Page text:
Released in December 2001, "Stillmatic" still couldn't surpass the success of his two previous chart toppers. But, it managed to have better chart performance than "Nastradamus", peaking at No. 5 on Billboard Hot 200 and ruling R&B/Hip-Hop Albums Chart. This album lined up Mary J. Blige and Amerie as collaborators.
Exactly one year after the arrival of "Stillmatic", Nas released "God's Son" and explored such themes as religion, violence and his own emotional experiences in its lyrical content. Kelis, Tupac Shakur and Alicia Keys lent their vocal. Although it reigned the R&B/Hip-Hop Albums chart, the set could not crack the Top 10 of Hot 200, climbing to No. 12 only on the list. Some critics blamed the failure on the production chops, and the others criticized it for its more commercial feel.
Nas apparently took the criticism of "God's Son" seriously as he returned to his roots in his next album "Street's Disciple". In this 2004 effort, he included a song called "These Are Our Heroes" which ironically slammed those so-called American heroes like Kobe Bryan and O.J. Simpson. The critics poured him with positive feedback on this work. Featuring Amerie, Busta Rhymes and Maxwell, it performed higher than "God's Son" on the chart, peaking at No. 5 like "Stillmatic".
One success after another with minor obstacles in between, Nas did not slow down as he returned to studio soon after "Street's Disciple". He dropped "Hip Hop Is Dead" in 2005 and it became his first project which had his then-foe Jay-Z. Additionally, will.i.am, Kelis, Kanye West, Chrisette Michele, Snoop Dogg and The Game were listed on it. The album ruled Hot 200, becoming his first taste on the top spot after 1999 "I Am...The Autobiography". The critics described it as a collection of songs which "is impossible not to admire, but hard to love."
After compiling his most popular songs in a 2007 "Greatest Hits" compilation, Nas drew controversy when he planned an album titled "Nigger", a word which was usually used in a pejorative context for black people. Left wing people were outraged and called on him to change the title. The controversy even brought Def Jam's parent company Universal's funding in jeopardy as one of its investors planned to withdrew its multi-million dollar investment if the title was not changed. The result was Def Jam threatened to drop him.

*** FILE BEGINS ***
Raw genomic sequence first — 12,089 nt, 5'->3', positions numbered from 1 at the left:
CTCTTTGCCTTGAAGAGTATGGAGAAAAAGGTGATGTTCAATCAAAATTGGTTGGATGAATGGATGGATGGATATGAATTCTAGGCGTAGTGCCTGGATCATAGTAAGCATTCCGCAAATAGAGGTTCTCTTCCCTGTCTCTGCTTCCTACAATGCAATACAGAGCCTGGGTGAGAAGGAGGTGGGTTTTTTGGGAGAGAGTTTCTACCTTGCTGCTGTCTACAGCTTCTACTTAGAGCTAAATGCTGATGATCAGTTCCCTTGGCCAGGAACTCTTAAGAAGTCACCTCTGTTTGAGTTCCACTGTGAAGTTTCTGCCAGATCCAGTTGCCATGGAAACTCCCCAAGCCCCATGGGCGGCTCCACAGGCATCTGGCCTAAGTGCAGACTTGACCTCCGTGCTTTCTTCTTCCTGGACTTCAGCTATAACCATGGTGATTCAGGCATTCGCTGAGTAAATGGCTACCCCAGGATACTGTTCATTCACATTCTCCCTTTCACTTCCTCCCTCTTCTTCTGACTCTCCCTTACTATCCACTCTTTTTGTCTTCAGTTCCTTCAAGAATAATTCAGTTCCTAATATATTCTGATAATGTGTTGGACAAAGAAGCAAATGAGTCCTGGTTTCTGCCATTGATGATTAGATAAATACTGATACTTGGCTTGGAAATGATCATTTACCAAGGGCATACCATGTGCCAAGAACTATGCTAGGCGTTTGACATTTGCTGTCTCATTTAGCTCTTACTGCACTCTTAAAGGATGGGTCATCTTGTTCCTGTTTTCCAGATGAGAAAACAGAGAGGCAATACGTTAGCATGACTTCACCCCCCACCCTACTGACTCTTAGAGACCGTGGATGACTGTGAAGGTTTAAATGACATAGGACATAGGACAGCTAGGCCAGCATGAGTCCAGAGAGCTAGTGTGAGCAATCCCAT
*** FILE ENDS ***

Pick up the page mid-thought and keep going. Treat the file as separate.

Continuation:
With all those pressures, Nas finally gave it up and was willing to drop the controversial title. "It's important to me that this album gets to the fans. It's been a long time coming. I want my fans to know that creatively and lyrically, they can expect the same content and the same messages. The people will always know what the real title of this album is and what to call it," he said in a statement.
The title was scrapped but he was not intended to replace it with another word, so the album was dropped in 2008 under "Untitled". The artwork featured him turning his back on people and it was claimed by many as his silent protest after he was not allowed to use word Nigger. The album received positive reviews and peaked at No. 1 on Billboard Hot 200 in addition to R&B/Hip-Hop and Rap Albums Charts.
A year later at the 2009 Grammy Awards, he announced plan to release a collaborative album with reggae musician Damian Marley. "I always liked how reggae and hip-hop have always been intertwined and always kind of pushed each other, I always liked the connection," he commented on the duet project.